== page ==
Thursday, May 25, 2006

As Bugs Bunny used to say, "What's the hubbub, Bub?"

BREITBART.COM - Bush Orders FBI-Congress Documents Sealed:
"In a statement, Bush said he recognized that Republican and Democratic leaders in the House had 'deeply held views' that the search on Rep. William Jefferson's Capitol Hill office violated the Constitution's separation of powers principles. But he stopped short of saying he agreed with them."

The constitutional crisis aspect of this affair has, in my view, been vastly over-rated. Article I, Section 6, Sub-section 1, second sentence states the limited immunity granted to members of the House and Senate. They cannot be arrested while attending a session, or while travelling to or from a session unless the crime charged involves a breach of the peace, felony, or treason. And, they can't be held to account in any court, either civil or criminal for what they may say in session.

Rep. William Jefferson (D-LA) is being investigated for bribery which is a felony. To say that he could be arrested on the floor of the House (as allowed for felonies), but that a judge cannot issue a search warrant for evidence related to that felony in his congressional office would be a strange situation.

In the early days of the Republic, individual members were not even provided with offices in public buildings and they transacted their before and after hours business in rooming houses and taverns where they lodged during the sessions. To create a no search warrant zone in their government-supplied offices would be an invitation to keep incriminating evidence in those places. This would unduly burden law enforcement.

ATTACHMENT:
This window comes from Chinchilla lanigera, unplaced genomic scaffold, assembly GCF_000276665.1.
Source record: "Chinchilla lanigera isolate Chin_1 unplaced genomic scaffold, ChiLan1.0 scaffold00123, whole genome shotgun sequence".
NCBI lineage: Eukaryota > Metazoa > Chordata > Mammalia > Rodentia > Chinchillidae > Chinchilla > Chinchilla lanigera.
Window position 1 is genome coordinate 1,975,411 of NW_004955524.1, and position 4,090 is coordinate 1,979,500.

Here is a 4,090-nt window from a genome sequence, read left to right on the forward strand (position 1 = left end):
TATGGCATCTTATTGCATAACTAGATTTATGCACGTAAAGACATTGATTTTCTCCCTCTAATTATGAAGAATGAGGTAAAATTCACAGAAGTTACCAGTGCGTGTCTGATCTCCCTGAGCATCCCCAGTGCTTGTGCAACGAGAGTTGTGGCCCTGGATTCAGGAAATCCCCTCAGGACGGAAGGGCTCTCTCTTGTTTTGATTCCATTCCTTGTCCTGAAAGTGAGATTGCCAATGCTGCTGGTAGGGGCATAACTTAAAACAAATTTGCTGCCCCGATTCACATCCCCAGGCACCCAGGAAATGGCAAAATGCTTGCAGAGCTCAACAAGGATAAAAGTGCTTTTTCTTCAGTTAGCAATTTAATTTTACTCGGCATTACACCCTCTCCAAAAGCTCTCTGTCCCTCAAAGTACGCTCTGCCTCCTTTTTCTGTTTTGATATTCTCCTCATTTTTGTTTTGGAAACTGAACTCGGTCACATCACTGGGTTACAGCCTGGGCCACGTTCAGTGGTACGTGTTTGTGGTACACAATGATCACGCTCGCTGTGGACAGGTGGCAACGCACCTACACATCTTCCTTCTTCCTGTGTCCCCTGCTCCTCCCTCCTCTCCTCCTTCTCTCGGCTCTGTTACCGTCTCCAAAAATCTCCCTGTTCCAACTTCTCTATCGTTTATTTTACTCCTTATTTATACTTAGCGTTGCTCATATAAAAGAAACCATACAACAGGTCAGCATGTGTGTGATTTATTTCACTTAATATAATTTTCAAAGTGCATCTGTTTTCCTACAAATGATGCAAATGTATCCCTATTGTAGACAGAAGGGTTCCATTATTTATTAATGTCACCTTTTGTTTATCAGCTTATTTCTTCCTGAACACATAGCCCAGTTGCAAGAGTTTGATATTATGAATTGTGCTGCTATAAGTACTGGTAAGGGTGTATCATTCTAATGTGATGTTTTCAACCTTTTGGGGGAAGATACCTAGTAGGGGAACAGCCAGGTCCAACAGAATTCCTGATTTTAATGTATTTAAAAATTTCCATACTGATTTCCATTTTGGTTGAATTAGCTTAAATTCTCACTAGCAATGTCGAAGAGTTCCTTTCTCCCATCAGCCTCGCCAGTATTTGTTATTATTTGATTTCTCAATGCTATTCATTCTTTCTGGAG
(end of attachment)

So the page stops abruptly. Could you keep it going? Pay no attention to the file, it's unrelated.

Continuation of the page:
The problem is not that the executive branch is too eager to prosecute members of congress, but that it is too timid. Corruption is rife in Washington and there ought to be several prosecutions like this one in every session. There should be a permanent office of congressional prosecution in the Justice Department.

The halls of Congress should be thronged with government agents and confidential informants carrying suicases bulging with cash. Every member should have the opportunity to turn down a million in cash at least once a month. During congressional recesses, they should be hounded by men and women offering tainted money at every turn.

Just maybe, if the odds were better than even that an offer of cash for favors was an invitation to a jail cell, even the crooks would learn to say no.

1 Comments:

At Fri May 26, 08:30:00 AM EDT, Anonymous Ed Reid said...

Keen,

Congressman William Jefferson (D, LA)has become "An Inconvenient Truth" for the Dems, as evidenced by Harry Pelosi's call for his resignation of his key committee post.

The FBI agents knew what they were looking for when they entered his office. They know whether they found it. If they did, they don't need it in hand for the next 45 days, because it merely corroborates information they already had. They can proceed to prepare indictments which focus on the key issues they now know they can prove.

We'll see what happens in 45 days. Actually, I would not be surprised to see another warranted search of a congressional office before the 45 days expire. My personal choice would be John Conyers' (D, MI) office; or "Bagdad Jim" McDermott's (D, WA); or, perhaps, the recent millionaire congressman, Alan B. Mollohan (D, WV). Could be a fun summer!

 

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